The trick you are looking to implement here is the ability to look through the EEPROM and say "This is the last place I wrote to - I will write to the next place now."
There's two ways of doing it, the easy way and the right way.
The easy way is to maintain a single address in the EEPROM that says where you wrote to last. If you are trying to implement some form of wear levelling to extend the life of your EEPROM then this would basically negate it, since that one cell in the EEPROM will wear out before the rest of it and become useless. So it's really not a good idea although it may sound like it at first.
The right way to do it is to store more information in the EEPROM every time. Not only do you need to store the data, but also some kind of identifying sequence number.
Say you have 4 bytes of data to write each time. Add a fifth byte to it. That fifth byte increases by one each time you write. Before you write you scan through the EEPROM looking at every fifth byte looking for the "end" of the sequence.
For instance, you may end up with (
xx is your data bytes) in hexadecimal:
00: 00 xx xx xx xx
05: 01 xx xx xx xx
0A: 02 xx xx xx xx
0F: 03 xx xx xx xx
14: FF FF FF FF FF
You see that at address 0x14 the nice sequence of numbers breaks. Therefore your next write must be at that point. Now, if you then loop through the EEPROM many times after a while, you may end up with something that looks like this:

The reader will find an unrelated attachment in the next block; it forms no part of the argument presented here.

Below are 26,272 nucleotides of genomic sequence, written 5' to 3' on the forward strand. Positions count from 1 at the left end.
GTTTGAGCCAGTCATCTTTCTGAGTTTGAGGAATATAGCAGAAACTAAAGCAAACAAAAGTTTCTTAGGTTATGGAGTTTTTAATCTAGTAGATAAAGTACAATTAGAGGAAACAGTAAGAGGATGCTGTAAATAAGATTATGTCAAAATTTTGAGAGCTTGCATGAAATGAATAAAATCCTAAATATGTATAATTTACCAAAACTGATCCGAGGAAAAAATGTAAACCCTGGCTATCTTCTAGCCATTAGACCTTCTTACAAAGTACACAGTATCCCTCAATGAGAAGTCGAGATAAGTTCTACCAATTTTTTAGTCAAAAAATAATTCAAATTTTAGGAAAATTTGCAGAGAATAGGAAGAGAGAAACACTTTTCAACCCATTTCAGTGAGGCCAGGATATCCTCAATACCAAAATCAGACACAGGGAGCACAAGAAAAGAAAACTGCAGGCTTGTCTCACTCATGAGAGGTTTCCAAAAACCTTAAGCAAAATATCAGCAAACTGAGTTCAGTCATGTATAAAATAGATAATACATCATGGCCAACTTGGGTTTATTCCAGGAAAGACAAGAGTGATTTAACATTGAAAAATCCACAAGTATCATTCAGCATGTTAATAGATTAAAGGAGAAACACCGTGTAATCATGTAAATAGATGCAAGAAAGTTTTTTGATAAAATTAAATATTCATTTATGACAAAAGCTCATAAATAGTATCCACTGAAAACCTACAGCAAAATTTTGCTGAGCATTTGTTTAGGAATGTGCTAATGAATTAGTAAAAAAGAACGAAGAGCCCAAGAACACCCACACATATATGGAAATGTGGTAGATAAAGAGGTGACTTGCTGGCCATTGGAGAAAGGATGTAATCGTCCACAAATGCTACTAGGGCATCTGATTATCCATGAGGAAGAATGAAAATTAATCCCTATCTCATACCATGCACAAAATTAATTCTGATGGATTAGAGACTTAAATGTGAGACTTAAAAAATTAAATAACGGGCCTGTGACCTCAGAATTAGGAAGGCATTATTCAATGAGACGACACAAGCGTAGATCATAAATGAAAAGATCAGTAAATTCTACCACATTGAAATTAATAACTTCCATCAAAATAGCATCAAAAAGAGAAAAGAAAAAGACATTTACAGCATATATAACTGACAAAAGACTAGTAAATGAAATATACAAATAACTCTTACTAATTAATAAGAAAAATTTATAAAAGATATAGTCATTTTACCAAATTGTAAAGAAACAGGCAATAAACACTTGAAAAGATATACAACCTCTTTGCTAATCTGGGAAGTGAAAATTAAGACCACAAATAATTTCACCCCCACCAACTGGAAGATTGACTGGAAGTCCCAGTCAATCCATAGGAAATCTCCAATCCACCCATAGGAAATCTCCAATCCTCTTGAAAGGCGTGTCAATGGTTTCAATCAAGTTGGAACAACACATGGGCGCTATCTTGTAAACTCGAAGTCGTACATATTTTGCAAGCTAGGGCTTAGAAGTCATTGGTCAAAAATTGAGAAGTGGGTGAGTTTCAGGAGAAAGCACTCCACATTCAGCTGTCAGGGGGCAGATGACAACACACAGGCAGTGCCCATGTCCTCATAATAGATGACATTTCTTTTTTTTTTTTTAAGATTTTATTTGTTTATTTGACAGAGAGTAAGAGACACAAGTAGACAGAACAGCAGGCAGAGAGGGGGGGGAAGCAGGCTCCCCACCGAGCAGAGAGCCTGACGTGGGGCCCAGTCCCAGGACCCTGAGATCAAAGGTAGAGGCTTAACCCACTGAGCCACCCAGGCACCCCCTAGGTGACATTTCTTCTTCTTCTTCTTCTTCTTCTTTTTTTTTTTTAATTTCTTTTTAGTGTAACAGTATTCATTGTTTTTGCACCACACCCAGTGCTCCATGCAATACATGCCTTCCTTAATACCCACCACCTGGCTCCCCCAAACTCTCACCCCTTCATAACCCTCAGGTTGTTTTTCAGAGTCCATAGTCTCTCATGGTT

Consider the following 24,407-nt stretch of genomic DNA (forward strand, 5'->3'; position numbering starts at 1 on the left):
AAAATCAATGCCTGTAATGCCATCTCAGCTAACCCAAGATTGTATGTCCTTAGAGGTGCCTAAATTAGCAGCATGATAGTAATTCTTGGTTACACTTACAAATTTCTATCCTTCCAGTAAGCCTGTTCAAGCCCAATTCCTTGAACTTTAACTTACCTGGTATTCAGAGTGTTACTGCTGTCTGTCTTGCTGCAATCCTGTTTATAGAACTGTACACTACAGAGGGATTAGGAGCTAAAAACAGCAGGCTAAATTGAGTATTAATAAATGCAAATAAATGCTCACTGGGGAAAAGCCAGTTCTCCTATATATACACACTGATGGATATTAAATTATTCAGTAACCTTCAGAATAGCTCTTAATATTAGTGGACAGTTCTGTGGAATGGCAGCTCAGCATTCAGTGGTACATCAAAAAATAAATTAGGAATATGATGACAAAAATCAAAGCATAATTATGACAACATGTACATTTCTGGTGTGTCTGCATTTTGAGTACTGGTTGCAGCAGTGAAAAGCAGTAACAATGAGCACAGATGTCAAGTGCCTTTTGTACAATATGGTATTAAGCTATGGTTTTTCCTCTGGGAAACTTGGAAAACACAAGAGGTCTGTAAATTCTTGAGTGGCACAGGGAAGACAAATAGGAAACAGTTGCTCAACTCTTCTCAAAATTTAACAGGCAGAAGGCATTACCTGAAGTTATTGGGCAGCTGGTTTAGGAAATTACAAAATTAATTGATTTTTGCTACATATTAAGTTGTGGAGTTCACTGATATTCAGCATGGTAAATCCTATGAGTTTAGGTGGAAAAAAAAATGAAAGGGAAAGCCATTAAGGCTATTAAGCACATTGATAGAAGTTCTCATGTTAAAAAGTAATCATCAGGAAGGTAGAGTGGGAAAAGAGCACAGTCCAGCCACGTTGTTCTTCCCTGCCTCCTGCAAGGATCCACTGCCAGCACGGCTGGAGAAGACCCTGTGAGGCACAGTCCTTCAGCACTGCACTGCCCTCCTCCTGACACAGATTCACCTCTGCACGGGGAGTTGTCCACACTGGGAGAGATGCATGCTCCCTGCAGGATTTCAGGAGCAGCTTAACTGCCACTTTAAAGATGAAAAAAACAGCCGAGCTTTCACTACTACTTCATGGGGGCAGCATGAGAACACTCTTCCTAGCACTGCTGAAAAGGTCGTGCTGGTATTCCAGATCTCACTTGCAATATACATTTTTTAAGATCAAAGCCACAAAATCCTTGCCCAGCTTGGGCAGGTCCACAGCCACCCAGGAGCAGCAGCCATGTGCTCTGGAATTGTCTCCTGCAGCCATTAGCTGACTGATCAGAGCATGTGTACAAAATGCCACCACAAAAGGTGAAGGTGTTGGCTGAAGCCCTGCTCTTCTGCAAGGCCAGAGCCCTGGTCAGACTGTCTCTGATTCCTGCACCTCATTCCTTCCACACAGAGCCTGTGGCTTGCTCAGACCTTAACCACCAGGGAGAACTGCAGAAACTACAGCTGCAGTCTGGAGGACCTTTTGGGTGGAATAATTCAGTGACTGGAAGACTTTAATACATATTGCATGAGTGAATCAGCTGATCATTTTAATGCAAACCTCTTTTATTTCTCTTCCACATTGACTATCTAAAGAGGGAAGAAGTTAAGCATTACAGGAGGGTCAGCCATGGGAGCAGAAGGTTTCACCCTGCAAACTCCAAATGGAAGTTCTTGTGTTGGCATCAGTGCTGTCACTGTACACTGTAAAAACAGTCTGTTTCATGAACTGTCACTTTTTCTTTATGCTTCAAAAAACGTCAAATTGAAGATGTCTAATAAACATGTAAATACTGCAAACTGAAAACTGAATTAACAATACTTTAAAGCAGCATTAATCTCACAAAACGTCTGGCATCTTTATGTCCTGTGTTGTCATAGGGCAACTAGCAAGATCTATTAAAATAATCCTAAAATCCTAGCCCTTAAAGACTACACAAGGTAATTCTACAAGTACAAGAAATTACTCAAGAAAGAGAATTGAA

00: FE xx xx xx xx
05: FF xx xx xx xx
0A: 00 xx xx xx xx
0F: 01 xx xx xx xx
14: 58 xx xx xx xx
You can see a clear sequence here of
0xFE 0xFF 0x01 where they increase by 1 each time (0xFF + 1 = 0x00) so you can see that you have looped through your sequence numbers. You don't care though because it's still just plus one. Only when you get the jump from 0x01 to 0x58 does the sequence break, so you know where the last write would have been.
There are only a couple of small gotchas here:
- You can only use 5*n cells in the EEPROM since the last 5-byte packet of data may not fit within the last bit of EEPROM (say it's a 1024 byte EEPROM you would have room for 204.8 packets - so 204 packets and 4 bytes left over).
- You must ensure that you don't end up with exactly 256 packets fitting in the EEPROM before you loop the address - otherwise the sequence won't "break" so you will never know where the last write was after the first loop.